Mississauga Public Library
The lifespan of a public facility is generally considered to be about 20 years. The Mississauga Library System, built in 1974, was well beyond that mark by the start of the new millennium. There was a need to revitalize this aging community resource and infrastructure development plans began to commence. As years passed and the economy began to dip, however, the project began to look like it may never come to completion. Thankfully, Infrastructure Stimulus Funds from two levels of government were approved, and the final four reconstructions will finish in 2011. This month CBJ explores the life—and rebirth—of this popular municipal institution.
Don Mills, Director of Library Services at the Central Library, has been a proud part of the system for many years and is an informative resource. “The Mississauga library system is kind of interesting because right now we are one of the largest cities in the country at 780,000 people, yet our history is quite short. The library system was only created in 1974 with the amalgamation of the small municipalities into the major city of Mississauga,” Mills explains. Evidently the city has grown significantly since then, and along with it the library. There are now 18 branches (plus the central library) serving the community. “We have been methodically going around the city for the last 20 years and building new branches,” says Mills. In fact, there is no other city in Canada that has built as many branches in as short a time frame.
The expansion of the number of branches has occupied a lot of energy. Giving us a picture of the breadth of this sort of expansion: “Building a library usually takes about five years from the concept to the completion,” Mill notes. The time frame is lengthy, and the community of Mississauga is one that grew exceptionally quickly, rendering the developments constant. “By the time a branch is built a whole new subdivision has arisen,” Mills says, “and those people are very anxious to use the services of a good public library system.”
Mississauga is a city that experienced a massive boom during the last few decades, almost doubling in growth during each of the last two decades. Says Mills, “A lot of our infrastructure has aged at the same time with the city.” Inevitably, a renovation and resuscitation program was needed to keep these valuable facilities available for public use. “We had plans to renovate them,” explains Mills, “and then the economy turned and our plans had been shelved quite regularly in the budget process. There was just no money to revive some of our aging facilities.” Mills acknowledges the frustration of getting bumped from the city’s budget every year, but understands the constraints that occur during tough economic times.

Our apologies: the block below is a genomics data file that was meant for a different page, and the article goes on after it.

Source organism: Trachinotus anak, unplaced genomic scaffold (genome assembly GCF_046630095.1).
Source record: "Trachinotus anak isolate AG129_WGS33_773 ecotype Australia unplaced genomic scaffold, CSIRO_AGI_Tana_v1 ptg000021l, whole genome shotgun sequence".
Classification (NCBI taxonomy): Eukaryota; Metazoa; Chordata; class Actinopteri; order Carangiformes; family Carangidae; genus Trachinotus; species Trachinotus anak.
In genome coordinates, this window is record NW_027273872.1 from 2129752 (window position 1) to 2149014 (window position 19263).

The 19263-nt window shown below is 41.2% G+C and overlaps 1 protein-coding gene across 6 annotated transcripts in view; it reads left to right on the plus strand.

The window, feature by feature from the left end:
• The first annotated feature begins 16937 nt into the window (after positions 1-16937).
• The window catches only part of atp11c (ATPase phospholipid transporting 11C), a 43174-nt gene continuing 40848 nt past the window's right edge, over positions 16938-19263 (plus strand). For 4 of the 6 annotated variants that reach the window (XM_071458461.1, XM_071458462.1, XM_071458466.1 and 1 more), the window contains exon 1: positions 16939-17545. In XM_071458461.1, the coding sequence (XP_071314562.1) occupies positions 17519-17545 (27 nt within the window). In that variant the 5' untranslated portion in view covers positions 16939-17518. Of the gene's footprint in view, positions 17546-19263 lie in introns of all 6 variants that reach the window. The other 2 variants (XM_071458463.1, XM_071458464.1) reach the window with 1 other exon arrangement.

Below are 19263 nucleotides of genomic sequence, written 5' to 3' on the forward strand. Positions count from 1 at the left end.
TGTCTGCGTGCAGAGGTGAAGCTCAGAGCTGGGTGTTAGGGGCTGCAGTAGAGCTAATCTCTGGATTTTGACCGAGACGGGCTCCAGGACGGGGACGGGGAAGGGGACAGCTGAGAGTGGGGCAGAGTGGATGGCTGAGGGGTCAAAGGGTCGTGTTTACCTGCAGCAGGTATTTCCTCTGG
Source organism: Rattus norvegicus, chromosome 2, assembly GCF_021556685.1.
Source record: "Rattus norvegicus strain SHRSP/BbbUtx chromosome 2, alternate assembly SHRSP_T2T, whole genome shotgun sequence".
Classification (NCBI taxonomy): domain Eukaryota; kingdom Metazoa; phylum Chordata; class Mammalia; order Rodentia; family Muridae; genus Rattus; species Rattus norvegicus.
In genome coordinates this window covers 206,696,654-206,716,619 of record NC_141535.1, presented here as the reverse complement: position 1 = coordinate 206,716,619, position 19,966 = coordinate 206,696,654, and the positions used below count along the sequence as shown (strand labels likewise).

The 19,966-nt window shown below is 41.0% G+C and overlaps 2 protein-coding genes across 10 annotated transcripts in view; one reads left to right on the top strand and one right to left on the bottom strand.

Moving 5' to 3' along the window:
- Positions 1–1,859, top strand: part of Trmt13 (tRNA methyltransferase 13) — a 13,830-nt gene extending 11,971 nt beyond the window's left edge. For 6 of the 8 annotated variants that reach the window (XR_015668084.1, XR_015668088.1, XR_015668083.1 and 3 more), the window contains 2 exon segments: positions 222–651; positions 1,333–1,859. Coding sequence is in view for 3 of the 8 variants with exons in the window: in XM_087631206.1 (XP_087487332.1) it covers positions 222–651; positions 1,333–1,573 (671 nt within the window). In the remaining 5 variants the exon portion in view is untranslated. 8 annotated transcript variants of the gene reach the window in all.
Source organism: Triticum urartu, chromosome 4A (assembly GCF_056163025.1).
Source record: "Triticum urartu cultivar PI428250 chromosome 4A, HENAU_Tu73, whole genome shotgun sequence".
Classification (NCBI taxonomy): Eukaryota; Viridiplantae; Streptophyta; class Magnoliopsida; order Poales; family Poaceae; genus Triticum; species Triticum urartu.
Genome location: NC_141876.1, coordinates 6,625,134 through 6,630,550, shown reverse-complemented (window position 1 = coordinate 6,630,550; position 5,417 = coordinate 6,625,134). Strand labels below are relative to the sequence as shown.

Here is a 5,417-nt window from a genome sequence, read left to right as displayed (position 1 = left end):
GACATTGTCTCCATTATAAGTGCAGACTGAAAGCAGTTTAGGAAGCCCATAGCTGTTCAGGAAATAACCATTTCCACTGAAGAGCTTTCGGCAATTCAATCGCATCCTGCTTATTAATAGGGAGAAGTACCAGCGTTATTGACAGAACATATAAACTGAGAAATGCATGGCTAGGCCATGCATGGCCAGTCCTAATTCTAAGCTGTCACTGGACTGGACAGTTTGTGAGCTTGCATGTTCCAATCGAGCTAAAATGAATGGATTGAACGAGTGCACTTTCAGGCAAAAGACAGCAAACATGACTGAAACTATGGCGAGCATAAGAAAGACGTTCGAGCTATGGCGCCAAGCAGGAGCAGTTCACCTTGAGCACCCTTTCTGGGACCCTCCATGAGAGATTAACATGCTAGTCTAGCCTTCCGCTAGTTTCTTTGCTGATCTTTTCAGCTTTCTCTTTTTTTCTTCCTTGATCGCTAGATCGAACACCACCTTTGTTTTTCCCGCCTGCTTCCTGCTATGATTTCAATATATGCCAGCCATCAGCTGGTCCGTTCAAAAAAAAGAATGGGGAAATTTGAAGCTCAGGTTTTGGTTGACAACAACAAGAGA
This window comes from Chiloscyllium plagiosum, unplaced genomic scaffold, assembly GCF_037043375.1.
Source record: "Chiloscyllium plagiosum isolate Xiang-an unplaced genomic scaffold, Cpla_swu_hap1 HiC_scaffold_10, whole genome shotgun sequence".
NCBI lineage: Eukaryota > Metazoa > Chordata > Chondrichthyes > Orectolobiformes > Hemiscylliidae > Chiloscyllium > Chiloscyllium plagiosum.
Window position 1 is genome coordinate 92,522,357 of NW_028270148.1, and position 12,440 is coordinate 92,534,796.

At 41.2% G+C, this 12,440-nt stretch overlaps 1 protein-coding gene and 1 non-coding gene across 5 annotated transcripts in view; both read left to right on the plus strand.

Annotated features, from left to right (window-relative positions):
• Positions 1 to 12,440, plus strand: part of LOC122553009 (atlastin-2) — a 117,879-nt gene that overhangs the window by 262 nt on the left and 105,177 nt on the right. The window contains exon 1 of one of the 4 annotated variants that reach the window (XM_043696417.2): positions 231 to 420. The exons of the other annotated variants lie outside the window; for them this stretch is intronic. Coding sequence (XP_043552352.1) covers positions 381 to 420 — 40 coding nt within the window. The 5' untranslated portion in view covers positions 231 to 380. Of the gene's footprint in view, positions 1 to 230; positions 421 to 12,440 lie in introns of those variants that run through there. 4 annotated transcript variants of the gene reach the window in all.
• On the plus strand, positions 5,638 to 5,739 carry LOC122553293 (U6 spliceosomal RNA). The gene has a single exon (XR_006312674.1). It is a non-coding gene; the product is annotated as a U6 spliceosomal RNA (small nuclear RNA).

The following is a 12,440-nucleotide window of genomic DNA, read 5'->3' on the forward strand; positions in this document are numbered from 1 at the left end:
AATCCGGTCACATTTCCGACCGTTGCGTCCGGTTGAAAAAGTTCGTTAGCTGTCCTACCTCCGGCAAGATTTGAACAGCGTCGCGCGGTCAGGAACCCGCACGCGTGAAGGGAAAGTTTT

Thankfully, a solution was found with assistance from Infrastructure Stimulus Funds, which finally provided the much needed money to finish the long overdue project. The stimulus grants—from two senior levels of government—gave the green light to the restoration project. Mills explains the fortunate circumstance, “The stipulation [to apply for the grant] was that your project had to be ‘shovel ready’ and not be part of your current budget. We fit perfectly so we really lucked out.” Since the application for the grants, the Mississauga Public Library has had four renovation projects approved for funding, plus some improvements to the central library as well. Part of the condition of the grant was that all the branches had to be renovated simultaneously on a tight time frame. The four branches currently under construction (Burnhamthorpe, Lakeview, Lorne Park, and Port Credit) represent the final four that needed updating. Says Mills “When these finish next year, all of our facilities will be state-of-the-art modern libraries.”
Changing times; changing demands
And a state-of-the-art system it is indeed; Mills notes with pride that the average use per capita in Mississauga is higher than the national average. In fact, 20 years ago it was the busiest public library in Canada. Much like the infrastructure, the Library has been catching up with the increased demand for resources. From space for electrical outlets to accommodate laptops and electronic equipment, to different kinds of seating with more chairs, group study tables, and quiet rooms, the library is constantly accommodating to the changing needs.
A public library is no longer just a place to find a book. “People want magazines, DVDs, CDs,” says Mills, who coins it perfectly when he mentions, “the insatiable demand for more electronic resources.” The changing role of the library also changes the role of those who work there. Electronic resources have to be acquired through licensing arrangements, the website has to be up-to-date, and the online catalogue has to be accessible and working 24/7. Mills, reflecting on the technology boom, notes how “it has changed the way we look at our jobs here; now we’re on facebook and twitter.” A change, yes—but one that is embraced.